Women’s Sports Foundation Inclusion of Transgender Athletes on Sports Teams
The International Olympic Committee became the first mainstream sport governing body to develop a policy governing the participation of transgender athletes in the Olympic Games. This policy, known as the Stockholm Consensus, became effective at the 2004 Games in Athens, Greece. Based on a report and recommendations from a committee of medical doctors, the IOC policy includes a list of three criteria for approval of transsexual athlete participation.
Since the IOC policy went into effect, the Ladies Golf Union (Great Britain), the Ladies European Golf Tour, Women’s Golf Australia, the United States Golf Association, USA Track and Field, and the Gay and Lesbian International Sports Association have created policies governing transgender athlete participation in events sponsored by their organizations. In addition, the Women’s Sports Foundation, United Kingdom and the United States-based Women’s Sports Foundation issued policy statements supporting the inclusion of transgender athletes in sport.
Most of these organizations have used the IOC standards as a guide for the development of their policies. In contrast, the National Collegiate Athletic Association requires that athletes compete in the gender designated on their official government documents, for example, driver’s license, birth certificate or passport (This policy is currently under review). To date, no high school governing bodies have announced policies addressing the participation of transgender athletes. However, it is clear that the issue of transgender athlete eligibility to participate in school-based sports will need to be addressed in the near future.MORE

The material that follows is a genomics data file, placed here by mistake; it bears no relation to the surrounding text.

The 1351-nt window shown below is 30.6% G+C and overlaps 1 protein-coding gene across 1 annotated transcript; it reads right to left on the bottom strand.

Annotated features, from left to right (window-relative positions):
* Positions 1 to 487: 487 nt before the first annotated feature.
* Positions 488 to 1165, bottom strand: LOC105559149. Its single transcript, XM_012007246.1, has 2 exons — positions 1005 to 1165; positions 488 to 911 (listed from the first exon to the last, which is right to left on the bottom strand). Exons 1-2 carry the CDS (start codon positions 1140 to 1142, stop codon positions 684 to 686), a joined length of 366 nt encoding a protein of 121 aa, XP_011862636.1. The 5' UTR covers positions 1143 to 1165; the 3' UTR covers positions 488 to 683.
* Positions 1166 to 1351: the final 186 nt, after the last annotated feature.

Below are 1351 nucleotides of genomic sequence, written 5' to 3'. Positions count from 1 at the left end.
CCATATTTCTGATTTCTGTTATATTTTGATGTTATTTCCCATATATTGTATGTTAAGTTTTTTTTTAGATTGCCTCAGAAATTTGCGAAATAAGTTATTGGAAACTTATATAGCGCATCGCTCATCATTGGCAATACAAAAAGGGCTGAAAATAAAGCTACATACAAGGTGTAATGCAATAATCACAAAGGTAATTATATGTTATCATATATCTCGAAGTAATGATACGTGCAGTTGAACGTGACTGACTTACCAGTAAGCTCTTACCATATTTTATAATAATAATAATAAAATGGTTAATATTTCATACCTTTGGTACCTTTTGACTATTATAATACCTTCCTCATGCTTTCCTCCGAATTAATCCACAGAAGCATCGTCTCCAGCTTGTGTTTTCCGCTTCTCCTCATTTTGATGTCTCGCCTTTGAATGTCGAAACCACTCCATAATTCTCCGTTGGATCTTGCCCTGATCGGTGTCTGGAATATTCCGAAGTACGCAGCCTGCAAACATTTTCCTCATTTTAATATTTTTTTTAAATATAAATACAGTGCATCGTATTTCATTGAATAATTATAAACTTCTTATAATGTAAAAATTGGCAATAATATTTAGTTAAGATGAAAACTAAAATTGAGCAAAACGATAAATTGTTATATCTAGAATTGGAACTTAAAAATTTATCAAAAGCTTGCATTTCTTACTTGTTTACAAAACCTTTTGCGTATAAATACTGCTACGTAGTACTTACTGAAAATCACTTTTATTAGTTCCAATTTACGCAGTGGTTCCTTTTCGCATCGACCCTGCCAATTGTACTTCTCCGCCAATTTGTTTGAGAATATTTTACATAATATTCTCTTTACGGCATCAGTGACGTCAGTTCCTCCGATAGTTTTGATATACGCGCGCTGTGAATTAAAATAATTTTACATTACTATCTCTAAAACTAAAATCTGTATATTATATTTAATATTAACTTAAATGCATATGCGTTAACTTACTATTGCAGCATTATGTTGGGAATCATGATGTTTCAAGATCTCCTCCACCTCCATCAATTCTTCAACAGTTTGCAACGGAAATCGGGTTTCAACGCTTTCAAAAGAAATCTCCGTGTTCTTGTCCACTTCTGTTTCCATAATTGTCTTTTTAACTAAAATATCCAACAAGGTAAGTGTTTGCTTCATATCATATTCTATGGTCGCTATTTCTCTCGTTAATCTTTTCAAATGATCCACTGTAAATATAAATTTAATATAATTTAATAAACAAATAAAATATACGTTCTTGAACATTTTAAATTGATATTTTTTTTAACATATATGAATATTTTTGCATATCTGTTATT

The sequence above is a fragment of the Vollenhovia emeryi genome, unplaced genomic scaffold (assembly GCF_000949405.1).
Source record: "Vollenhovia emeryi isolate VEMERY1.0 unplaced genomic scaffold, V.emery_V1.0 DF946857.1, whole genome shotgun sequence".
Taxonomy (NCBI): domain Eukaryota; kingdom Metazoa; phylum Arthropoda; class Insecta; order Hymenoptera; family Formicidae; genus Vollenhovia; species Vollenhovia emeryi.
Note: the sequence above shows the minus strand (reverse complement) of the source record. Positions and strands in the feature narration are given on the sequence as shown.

They then go on to give a nice and useful summary and definition of terminology and some recommendations.
Renee Richards Tennis Player
Mianne Bagger Golfer
Michelle Dumeresq Cyclist
Kristen Worley Cyclist
By the way this part of the article is super important:
“It’s the age-old phenomenon of people fearing what they don’t know,” said Jill Pilgrim, general counsel and director of business affairs for USA Track and Field Inc., who teamed up with a physician to do research on transsexual athletes. “When a male-to-female transsexual undergoes hormone therapy, they are reducing their testosterone levels and taking female hormones. They lose muscle mass, which is the advantage testosterone gives you.”
Pilgrim said she believes the only sport in which men-to-women transsexuals might have an advantage is swimming, because these athletes gain body fat, which assists buoyancy.
Get it? Got it? Good!
Terri O Connel Motorsports racing champion
And because they kept showing up during my search…
And a Thai vollyeball team which has been immortalised in film Iron Ladies
And Andreas Paredes Chilean tennis Player
There were other articles, but they touch on a subject that I am not quite ready to introduce yet. Give me two weeks. In the mean time: we shall hit disabled women athletes next week!